Thursday, February 24, 2011

Objects and materials: On creativity

My posts for the last few days have tried to explore some of the issues surrounding our interactions with objects that populate the world, and the materials they are made out of. Again, I am no expert on these issues, and it would be wonderful if I can get a designer to write about the psychology of objects and materials. But until then, I'll continue to muse and surmise.

There seems to be a massive social learning and association component to materials. It seems like when you are growing up, someone (say, a parent) may tell you, "That is a disposable plate." On asking why so, that person may say, "Because it is plastic." (or whatever...Styrofoam). Maybe the connections between materials and their fate are thus made, never mind the actual potential use of the object after its initial use. The next time you may come across something made of a particular material, you may not feel bad about throwing it in a trash can. And if you don't know otherwise, why would you feel bad? Everyone around you is doing so, and maybe your mum or dad, someone you trust and learn from, tells you that it is okay. What I am trying to say that is maybe the compulsion or tendency to throw something away has more to do with material than it does with the functionality of the object. Maybe...What do you think?

Maybe it is a lack of creativity, though, that plays a significant role in why we feel something can be thrown away, or gotten rid of. I can absolutely see this in the West, having grown up in India, where when I was growing up at least, you would see people make use of objects until they are able to be blown away and disintegrated by the wind (just like how men, me included, will wear underwear until each and every underwear molecule can't retain the properties of a turns into underwear vapour). Books are continuously handed down from older students to younger ones, as are school uniforms and shoes. Every morning, a "plastic bucket repair man" comes on his bike to your home to see if your plastic buckets need repairing. Once we eat a watermelon, we peel the skin of the watermelon off, thinly, and cut up the white part and curry it and eat it. Old flat breads are given to the cows that stand outside of the temple. There is a creativity of use. I guess that may be an outcome of the heretofore lack of abundance of objects, and it is actually sad to see how India has changed since I've moved to the US.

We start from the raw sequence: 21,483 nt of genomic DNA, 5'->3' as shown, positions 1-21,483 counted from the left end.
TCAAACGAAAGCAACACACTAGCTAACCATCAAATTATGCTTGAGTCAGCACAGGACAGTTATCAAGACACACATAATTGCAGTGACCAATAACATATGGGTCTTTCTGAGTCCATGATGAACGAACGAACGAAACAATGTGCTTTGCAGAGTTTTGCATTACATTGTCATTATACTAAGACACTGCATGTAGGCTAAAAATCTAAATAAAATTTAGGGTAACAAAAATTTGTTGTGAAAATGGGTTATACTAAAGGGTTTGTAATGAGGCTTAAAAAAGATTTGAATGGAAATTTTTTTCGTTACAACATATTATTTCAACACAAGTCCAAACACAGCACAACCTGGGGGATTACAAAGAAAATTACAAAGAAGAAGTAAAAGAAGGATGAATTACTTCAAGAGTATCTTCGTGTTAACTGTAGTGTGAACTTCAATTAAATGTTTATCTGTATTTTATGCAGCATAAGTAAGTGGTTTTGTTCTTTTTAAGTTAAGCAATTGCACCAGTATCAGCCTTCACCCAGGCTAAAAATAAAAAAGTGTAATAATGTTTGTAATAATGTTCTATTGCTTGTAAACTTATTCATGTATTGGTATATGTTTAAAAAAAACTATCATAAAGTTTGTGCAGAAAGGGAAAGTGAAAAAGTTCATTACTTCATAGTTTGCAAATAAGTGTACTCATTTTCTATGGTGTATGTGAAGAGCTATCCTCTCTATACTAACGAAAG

Creativity is something we lack in almost all aspects of our communities. A reductionist world necessarily devolves and doesn't consider things outside of the well-defined topical areas. A reductionist world can make us think that a bottle can't be used as a cup, because it just isn't a cup. But what exactly are we trying to do? If you're trying to drink something, a bottle can serve as a cup, and a cup serves as a bottle.


  1. Because I am currently a pneumoniac and am slightly dazed on cough syrup, I have nothing more creative than this to say: I absolutely love this blog. I'm attempting to move beyond patting myself on the back for being vegetarian and recycling to really exploring the stuff I buy and the trash that comes with it. Great work.

  2. Hi there =)

    Thank you so much for your kind words and thoughts. I hope you are feeling better. I would love to hear more of your story; I just read your first blog post!

    Do you have pictures you can share? Would you like to be a guest blogger? Let's keep talking...or typing...

  3. I think that a lot of people are unhappy with their lives and use new things to try and fill the void that unhappiness leaves. When happiness, content, a sense of usefulness, etc. don't exist within an individual and an item doesn't "help" then it may be "disposed" of and replaced.

  4. Sam, can you elaborate a bit mmore on that last sentence of yours? How come we buy things thinking that they might fill those voids, when they continue to disappoint?